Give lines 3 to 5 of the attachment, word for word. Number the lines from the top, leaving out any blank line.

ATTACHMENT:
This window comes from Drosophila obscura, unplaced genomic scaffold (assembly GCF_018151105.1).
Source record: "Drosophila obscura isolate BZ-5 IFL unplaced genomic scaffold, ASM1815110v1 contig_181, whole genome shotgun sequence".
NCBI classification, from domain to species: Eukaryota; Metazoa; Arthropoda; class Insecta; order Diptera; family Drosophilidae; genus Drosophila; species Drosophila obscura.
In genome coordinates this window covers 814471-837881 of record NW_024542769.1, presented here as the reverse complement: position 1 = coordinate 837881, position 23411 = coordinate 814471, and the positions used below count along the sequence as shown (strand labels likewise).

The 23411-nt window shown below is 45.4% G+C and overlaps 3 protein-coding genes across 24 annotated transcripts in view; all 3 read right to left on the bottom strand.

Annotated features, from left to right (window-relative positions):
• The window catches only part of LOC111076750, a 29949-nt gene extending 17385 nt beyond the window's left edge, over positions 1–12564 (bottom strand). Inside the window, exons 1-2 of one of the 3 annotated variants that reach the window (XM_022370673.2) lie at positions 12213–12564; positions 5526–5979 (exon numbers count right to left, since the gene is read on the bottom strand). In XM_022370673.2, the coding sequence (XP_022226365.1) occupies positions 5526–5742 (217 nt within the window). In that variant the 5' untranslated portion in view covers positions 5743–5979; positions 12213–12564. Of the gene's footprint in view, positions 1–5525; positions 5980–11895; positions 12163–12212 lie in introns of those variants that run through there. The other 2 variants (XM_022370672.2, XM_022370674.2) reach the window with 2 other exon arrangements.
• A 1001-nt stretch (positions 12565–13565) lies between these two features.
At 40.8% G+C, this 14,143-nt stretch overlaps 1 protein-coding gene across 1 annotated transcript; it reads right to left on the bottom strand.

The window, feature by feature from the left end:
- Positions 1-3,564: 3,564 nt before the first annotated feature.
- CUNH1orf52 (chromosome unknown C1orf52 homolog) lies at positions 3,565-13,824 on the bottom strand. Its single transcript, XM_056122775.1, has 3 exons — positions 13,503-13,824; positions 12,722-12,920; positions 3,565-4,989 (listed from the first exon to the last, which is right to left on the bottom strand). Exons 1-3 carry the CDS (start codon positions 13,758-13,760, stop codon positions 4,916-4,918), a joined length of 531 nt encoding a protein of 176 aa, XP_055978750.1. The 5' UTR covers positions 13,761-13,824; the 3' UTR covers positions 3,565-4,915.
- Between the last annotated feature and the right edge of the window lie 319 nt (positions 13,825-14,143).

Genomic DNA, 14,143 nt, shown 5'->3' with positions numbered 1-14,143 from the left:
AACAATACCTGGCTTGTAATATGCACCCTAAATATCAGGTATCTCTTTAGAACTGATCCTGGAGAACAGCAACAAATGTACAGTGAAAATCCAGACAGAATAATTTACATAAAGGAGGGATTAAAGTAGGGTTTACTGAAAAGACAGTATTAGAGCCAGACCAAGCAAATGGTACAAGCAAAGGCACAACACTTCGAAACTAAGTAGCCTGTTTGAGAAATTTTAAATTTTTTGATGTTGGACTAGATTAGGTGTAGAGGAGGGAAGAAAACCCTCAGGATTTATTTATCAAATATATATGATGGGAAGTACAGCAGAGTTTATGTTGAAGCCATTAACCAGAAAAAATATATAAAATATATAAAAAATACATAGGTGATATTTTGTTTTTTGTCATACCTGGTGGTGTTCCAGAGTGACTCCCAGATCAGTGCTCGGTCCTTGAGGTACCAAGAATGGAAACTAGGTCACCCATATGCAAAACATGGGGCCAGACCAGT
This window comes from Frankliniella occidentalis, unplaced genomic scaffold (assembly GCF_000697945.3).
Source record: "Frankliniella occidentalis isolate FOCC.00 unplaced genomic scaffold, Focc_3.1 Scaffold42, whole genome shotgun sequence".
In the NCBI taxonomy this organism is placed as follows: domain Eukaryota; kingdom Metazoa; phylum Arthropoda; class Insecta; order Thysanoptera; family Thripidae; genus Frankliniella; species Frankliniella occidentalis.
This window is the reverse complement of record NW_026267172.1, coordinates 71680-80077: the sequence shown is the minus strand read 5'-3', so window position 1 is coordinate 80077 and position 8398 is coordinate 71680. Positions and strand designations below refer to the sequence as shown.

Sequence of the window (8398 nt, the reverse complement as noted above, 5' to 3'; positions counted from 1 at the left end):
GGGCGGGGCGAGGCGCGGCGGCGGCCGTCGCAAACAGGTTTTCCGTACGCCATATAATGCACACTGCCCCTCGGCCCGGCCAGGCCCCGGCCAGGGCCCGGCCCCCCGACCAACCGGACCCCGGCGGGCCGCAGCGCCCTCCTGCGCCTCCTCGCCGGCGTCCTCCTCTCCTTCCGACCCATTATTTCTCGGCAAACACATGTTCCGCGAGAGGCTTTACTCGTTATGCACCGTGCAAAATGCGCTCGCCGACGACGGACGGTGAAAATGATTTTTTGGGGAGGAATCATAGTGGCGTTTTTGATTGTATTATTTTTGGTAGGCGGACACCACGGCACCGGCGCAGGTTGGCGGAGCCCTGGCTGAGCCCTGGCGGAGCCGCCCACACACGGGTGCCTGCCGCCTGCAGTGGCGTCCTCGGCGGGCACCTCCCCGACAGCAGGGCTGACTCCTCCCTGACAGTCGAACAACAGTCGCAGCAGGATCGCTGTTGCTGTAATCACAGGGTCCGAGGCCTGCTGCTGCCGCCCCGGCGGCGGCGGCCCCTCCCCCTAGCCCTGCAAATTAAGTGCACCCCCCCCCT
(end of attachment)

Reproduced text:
NCBI classification, from domain to species: Eukaryota; Metazoa; Arthropoda; class Insecta; order Diptera; family Drosophilidae; genus Drosophila; species Drosophila obscura.
In genome coordinates this window covers 814471-837881 of record NW_024542769.1, presented here as the reverse complement: position 1 = coordinate 837881, position 23411 = coordinate 814471, and the positions used below count along the sequence as shown (strand labels likewise).

The 23411-nt window shown below is 45.4% G+C and overlaps 3 protein-coding genes across 24 annotated transcripts in view; all 3 read right to left on the bottom strand.